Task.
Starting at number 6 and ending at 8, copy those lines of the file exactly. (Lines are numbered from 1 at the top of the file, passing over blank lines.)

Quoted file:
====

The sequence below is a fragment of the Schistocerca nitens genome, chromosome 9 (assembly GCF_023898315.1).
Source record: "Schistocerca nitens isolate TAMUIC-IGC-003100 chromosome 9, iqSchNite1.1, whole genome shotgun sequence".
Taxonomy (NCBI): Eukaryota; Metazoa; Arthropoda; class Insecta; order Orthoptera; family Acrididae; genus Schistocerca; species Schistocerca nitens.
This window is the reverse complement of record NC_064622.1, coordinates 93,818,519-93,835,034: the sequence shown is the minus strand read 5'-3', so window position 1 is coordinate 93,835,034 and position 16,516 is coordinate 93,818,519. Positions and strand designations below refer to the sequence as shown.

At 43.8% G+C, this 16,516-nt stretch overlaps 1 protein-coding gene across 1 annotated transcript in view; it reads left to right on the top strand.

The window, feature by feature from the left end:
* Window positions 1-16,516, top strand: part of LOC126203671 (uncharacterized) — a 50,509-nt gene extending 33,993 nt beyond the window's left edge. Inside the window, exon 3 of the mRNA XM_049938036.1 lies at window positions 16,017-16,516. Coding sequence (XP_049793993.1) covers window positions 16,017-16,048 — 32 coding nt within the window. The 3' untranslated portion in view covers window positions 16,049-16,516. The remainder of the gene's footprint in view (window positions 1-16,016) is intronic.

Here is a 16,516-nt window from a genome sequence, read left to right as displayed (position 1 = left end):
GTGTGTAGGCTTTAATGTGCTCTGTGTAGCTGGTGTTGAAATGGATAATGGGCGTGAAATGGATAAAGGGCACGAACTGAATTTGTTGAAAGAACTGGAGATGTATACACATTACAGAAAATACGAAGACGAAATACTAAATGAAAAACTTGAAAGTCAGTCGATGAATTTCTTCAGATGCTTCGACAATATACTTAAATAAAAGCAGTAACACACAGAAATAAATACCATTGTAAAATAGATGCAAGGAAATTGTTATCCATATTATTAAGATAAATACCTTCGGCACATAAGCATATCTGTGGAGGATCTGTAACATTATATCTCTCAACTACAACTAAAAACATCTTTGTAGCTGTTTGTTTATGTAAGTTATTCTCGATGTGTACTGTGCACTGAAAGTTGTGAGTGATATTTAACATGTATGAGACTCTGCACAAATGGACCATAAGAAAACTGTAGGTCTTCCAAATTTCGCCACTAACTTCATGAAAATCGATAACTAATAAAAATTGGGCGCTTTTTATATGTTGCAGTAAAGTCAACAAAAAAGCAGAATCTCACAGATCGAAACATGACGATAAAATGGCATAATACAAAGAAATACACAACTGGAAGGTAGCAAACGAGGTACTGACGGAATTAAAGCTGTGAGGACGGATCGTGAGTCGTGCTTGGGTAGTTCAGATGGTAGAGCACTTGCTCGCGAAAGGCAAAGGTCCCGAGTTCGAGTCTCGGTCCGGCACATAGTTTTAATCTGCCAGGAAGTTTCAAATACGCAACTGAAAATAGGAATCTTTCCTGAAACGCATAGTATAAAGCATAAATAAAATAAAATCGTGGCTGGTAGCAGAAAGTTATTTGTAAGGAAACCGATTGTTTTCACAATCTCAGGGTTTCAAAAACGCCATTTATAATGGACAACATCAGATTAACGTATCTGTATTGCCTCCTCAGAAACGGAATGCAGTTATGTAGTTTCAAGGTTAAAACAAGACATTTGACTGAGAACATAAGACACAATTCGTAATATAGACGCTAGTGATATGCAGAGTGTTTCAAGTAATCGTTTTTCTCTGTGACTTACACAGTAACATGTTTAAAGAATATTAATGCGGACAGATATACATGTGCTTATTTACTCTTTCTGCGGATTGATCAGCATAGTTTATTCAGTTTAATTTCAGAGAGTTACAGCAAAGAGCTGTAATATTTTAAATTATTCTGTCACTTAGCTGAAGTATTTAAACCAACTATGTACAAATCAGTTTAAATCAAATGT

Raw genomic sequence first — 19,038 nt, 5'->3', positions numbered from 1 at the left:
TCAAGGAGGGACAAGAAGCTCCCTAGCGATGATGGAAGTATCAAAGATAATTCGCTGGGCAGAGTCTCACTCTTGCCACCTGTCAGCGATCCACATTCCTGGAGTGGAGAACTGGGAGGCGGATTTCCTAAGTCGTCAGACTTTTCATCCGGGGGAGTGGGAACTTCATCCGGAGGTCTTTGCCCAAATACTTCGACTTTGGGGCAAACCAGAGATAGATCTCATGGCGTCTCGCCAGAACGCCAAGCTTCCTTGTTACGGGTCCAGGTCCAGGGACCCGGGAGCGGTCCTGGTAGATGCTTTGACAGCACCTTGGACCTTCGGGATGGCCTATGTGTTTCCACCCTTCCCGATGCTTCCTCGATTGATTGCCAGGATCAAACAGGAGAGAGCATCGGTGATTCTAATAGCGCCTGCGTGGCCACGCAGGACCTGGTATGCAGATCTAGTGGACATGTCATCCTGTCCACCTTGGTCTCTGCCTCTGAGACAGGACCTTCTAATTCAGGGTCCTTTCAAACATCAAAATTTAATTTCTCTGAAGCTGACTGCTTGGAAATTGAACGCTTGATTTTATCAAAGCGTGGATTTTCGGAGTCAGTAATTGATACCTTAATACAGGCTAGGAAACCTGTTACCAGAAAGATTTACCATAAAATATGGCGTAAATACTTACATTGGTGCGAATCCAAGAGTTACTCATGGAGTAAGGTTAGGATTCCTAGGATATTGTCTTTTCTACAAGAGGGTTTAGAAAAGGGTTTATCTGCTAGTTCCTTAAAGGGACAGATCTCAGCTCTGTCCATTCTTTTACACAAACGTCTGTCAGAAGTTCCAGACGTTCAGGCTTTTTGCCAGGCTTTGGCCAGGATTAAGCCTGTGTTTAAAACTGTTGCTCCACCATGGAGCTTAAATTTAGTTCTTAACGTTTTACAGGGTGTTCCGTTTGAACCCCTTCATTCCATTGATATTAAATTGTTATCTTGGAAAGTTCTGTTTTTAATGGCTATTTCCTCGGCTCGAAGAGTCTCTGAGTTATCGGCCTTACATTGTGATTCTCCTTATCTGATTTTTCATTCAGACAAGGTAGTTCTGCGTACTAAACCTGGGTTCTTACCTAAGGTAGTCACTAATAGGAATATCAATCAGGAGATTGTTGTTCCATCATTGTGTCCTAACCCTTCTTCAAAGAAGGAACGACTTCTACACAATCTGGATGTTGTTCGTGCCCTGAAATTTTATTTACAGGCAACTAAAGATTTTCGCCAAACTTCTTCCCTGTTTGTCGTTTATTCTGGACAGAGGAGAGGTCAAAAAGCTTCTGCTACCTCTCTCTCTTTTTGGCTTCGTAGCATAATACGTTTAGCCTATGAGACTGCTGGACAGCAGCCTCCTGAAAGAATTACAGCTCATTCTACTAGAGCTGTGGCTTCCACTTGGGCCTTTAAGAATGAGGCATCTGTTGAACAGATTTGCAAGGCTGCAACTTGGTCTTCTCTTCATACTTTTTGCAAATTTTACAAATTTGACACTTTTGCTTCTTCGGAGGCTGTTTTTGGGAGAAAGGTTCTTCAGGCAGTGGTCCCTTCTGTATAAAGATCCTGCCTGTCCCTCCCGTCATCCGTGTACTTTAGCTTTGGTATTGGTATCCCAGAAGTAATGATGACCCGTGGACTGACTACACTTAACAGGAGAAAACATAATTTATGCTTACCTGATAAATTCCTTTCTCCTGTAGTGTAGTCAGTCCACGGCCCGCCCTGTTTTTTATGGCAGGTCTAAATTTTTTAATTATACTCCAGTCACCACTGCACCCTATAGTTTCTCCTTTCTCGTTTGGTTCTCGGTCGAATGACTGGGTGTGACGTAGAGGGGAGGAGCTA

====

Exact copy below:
The window, feature by feature from the left end:
* Window positions 1-16,516, top strand: part of LOC126203671 (uncharacterized) — a 50,509-nt gene extending 33,993 nt beyond the window's left edge. Inside the window, exon 3 of the mRNA XM_049938036.1 lies at window positions 16,017-16,516. Coding sequence (XP_049793993.1) covers window positions 16,017-16,048 — 32 coding nt within the window. The 3' untranslated portion in view covers window positions 16,049-16,516. The remainder of the gene's footprint in view (window positions 1-16,016) is intronic.

Here is a 16,516-nt window from a genome sequence, read left to right as displayed (position 1 = left end):